Practice standards―why registrant feedback is important
The College’s mandate is to protect the public by ensuring registrants meet expected standards of practice. Practice standards reflect the minimum standard of professional behaviour and ethical conduct that apply in any setting. Standards also reflect relevant legal requirements and are enforceable under the Health Professions Act, RSBC 1996, c.183 (HPA) and College Bylaws under the HPA.
Before consulting on a new or revised standard, the College conducts extensive research through literature reviews, cross-jurisdictional scans, reviewing complaints data, and identifying any societal changes that may be relevant to medical practice, such as new legislation.
The College also benefits from feedback shared by patients about their experiences and perceptions of the care they receive.
The College’s consultation process has evolved over time to include more focused and targeted engagement with registrants. For example, during the recent consultation on a new standard, Consent to Treatment, the College met with multiple groups of health-care providers who treat select patient populations such as seniors, Indigenous people, transgender youth and those living with mental health or substance use disorders.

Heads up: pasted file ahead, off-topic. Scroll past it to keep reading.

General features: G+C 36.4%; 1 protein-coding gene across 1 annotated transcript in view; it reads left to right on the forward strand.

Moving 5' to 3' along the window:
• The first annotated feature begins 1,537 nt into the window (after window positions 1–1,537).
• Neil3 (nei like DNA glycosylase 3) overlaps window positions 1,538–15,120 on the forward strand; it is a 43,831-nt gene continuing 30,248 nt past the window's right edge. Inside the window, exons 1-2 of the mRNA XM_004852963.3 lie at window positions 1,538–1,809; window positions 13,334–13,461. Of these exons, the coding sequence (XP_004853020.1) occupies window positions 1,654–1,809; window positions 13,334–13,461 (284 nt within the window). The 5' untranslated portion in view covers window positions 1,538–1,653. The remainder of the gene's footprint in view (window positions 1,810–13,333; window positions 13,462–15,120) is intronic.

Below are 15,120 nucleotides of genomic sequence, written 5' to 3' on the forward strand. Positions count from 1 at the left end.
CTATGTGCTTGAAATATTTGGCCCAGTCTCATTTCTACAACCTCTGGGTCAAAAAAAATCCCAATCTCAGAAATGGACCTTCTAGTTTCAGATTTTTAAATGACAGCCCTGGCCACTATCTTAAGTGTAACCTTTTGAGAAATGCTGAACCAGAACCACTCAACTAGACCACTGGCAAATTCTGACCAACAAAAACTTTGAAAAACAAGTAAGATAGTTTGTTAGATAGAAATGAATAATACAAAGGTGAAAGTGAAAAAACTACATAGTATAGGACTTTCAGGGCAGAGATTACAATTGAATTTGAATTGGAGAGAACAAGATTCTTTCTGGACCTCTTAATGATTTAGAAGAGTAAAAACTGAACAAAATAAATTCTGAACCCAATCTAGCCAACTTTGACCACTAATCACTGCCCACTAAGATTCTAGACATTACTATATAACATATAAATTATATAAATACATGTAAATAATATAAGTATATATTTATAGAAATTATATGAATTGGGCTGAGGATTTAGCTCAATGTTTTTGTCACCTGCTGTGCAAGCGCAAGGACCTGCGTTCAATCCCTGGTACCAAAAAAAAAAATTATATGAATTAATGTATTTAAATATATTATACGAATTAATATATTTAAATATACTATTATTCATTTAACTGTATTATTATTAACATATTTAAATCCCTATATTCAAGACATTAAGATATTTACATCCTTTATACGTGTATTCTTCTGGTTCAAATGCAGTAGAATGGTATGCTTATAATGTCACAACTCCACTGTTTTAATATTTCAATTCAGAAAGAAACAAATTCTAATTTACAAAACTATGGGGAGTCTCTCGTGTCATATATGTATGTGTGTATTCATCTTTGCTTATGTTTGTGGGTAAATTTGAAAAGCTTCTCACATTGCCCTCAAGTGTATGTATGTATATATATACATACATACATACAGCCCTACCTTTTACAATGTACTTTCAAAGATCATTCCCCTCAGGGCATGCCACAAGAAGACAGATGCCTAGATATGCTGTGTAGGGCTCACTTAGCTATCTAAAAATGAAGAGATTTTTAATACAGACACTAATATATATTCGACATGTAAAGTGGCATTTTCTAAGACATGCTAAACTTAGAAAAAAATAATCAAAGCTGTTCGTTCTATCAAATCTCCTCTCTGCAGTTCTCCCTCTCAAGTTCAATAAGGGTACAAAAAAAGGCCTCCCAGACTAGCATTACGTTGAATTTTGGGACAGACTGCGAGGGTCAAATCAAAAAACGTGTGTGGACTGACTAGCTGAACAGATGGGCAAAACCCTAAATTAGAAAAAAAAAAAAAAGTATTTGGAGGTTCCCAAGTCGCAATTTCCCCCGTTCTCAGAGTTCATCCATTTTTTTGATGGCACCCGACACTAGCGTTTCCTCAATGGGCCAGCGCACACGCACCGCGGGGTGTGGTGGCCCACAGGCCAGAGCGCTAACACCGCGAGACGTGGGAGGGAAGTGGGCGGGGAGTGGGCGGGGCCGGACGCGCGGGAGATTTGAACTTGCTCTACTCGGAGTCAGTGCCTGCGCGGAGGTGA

The overarching goal of the College’s consultation on practice standards, whether they are new or updated, is to obtain feedback from registrants to ensure practice standards are clear and relevant, and to highlight the College’s expectations of professional and ethical conduct.